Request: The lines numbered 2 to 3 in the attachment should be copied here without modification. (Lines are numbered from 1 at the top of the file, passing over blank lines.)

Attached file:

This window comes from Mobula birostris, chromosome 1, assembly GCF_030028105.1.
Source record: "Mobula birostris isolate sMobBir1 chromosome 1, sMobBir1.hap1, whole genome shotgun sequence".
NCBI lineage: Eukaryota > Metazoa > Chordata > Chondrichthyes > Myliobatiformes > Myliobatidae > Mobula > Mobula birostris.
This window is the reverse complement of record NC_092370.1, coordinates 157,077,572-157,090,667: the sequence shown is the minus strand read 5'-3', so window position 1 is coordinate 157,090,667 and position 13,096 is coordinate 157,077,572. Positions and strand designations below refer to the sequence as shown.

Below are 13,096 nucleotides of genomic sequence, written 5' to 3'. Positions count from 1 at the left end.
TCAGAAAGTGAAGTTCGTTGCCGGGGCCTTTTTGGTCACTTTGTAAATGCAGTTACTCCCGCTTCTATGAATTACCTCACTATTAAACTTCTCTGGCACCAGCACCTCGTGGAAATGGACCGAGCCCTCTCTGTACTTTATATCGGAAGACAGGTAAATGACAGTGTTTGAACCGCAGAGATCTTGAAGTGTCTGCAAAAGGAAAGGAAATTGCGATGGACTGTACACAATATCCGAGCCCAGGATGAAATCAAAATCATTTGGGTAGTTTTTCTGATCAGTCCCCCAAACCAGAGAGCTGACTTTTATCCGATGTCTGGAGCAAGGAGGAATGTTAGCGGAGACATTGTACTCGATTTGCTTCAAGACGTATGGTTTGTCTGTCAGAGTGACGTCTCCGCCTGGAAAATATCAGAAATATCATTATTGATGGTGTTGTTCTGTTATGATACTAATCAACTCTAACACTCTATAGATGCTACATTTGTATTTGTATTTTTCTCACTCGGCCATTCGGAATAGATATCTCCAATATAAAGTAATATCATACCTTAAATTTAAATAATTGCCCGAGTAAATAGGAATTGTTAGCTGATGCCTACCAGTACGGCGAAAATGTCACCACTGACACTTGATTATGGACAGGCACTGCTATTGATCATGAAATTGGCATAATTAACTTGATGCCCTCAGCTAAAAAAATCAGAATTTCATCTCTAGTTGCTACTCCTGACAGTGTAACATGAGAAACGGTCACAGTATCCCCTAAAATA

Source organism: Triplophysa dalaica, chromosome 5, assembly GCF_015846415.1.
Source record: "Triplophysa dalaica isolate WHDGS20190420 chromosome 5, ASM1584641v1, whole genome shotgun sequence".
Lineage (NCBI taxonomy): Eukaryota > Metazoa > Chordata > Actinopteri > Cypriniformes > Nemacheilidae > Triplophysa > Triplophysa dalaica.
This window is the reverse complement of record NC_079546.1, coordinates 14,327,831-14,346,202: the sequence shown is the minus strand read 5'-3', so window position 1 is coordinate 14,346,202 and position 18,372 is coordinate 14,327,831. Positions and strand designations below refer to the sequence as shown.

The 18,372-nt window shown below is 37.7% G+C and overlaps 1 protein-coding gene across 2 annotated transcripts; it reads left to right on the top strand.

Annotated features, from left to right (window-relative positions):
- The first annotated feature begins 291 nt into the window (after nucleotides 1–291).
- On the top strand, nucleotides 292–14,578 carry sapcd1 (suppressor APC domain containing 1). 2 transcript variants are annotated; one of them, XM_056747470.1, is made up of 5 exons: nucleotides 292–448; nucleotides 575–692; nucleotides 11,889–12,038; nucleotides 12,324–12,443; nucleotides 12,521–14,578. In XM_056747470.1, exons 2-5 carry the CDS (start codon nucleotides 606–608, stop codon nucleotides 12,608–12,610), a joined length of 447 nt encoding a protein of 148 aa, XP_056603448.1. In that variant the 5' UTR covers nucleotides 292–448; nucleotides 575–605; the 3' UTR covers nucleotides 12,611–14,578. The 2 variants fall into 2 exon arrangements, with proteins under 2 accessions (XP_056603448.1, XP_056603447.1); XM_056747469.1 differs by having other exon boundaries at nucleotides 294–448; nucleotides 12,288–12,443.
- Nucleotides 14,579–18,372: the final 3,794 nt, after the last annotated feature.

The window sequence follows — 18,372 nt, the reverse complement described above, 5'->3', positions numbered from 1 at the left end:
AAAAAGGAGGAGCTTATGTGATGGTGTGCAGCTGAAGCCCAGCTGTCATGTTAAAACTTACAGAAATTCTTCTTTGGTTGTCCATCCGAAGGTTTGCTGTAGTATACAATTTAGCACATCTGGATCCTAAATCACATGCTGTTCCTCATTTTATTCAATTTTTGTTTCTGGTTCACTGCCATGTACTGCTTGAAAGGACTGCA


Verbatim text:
Source record: "Mobula birostris isolate sMobBir1 chromosome 1, sMobBir1.hap1, whole genome shotgun sequence".
NCBI lineage: Eukaryota > Metazoa > Chordata > Chondrichthyes > Myliobatiformes > Myliobatidae > Mobula > Mobula birostris.